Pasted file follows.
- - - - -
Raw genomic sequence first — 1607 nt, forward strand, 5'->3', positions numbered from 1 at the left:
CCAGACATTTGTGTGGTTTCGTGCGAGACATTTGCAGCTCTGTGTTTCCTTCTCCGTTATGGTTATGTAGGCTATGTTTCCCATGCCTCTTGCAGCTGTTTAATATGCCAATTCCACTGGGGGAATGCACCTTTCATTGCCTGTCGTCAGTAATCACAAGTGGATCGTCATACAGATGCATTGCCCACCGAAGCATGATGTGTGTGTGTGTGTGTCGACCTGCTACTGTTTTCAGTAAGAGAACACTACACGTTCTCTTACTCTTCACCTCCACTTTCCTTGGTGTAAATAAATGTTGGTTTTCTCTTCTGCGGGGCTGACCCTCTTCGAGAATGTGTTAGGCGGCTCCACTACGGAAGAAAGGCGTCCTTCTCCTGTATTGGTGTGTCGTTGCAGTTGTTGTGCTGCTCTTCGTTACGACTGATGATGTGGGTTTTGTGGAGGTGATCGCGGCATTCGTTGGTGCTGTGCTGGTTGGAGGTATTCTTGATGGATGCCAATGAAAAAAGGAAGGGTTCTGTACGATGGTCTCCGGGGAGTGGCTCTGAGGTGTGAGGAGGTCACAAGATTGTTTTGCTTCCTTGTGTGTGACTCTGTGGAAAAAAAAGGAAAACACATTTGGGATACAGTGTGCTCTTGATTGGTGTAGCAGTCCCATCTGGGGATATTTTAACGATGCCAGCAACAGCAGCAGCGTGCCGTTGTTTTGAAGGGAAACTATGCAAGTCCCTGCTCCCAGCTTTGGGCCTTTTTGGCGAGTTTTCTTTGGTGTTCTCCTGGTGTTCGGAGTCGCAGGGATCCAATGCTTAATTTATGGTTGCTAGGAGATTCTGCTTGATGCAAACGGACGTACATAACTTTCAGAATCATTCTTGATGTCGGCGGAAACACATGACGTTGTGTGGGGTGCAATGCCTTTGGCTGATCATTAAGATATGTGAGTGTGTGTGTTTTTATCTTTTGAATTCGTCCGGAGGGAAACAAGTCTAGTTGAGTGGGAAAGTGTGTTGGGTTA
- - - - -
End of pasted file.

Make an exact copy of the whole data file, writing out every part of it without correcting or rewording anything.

Raw genomic sequence first — 1607 nt, forward strand, 5'->3', positions numbered from 1 at the left:
CCAGACATTTGTGTGGTTTCGTGCGAGACATTTGCAGCTCTGTGTTTCCTTCTCCGTTATGGTTATGTAGGCTATGTTTCCCATGCCTCTTGCAGCTGTTTAATATGCCAATTCCACTGGGGGAATGCACCTTTCATTGCCTGTCGTCAGTAATCACAAGTGGATCGTCATACAGATGCATTGCCCACCGAAGCATGATGTGTGTGTGTGTGTGTCGACCTGCTACTGTTTTCAGTAAGAGAACACTACACGTTCTCTTACTCTTCACCTCCACTTTCCTTGGTGTAAATAAATGTTGGTTTTCTCTTCTGCGGGGCTGACCCTCTTCGAGAATGTGTTAGGCGGCTCCACTACGGAAGAAAGGCGTCCTTCTCCTGTATTGGTGTGTCGTTGCAGTTGTTGTGCTGCTCTTCGTTACGACTGATGATGTGGGTTTTGTGGAGGTGATCGCGGCATTCGTTGGTGCTGTGCTGGTTGGAGGTATTCTTGATGGATGCCAATGAAAAAAGGAAGGGTTCTGTACGATGGTCTCCGGGGAGTGGCTCTGAGGTGTGAGGAGGTCACAAGATTGTTTTGCTTCCTTGTGTGTGACTCTGTGGAAAAAAAAGGAAAACACATTTGGGATACAGTGTGCTCTTGATTGGTGTAGCAGTCCCATCTGGGGATATTTTAACGATGCCAGCAACAGCAGCAGCGTGCCGTTGTTTTGAAGGGAAACTATGCAAGTCCCTGCTCCCAGCTTTGGGCCTTTTTGGCGAGTTTTCTTTGGTGTTCTCCTGGTGTTCGGAGTCGCAGGGATCCAATGCTTAATTTATGGTTGCTAGGAGATTCTGCTTGATGCAAACGGACGTACATAACTTTCAGAATCATTCTTGATGTCGGCGGAAACACATGACGTTGTGTGGGGTGCAATGCCTTTGGCTGATCATTAAGATATGTGAGTGTGTGTGTTTTTATCTTTTGAATTCGTCCGGAGGGAAACAAGTCTAGTTGAGTGGGAAAGTGTGTTGGGTTA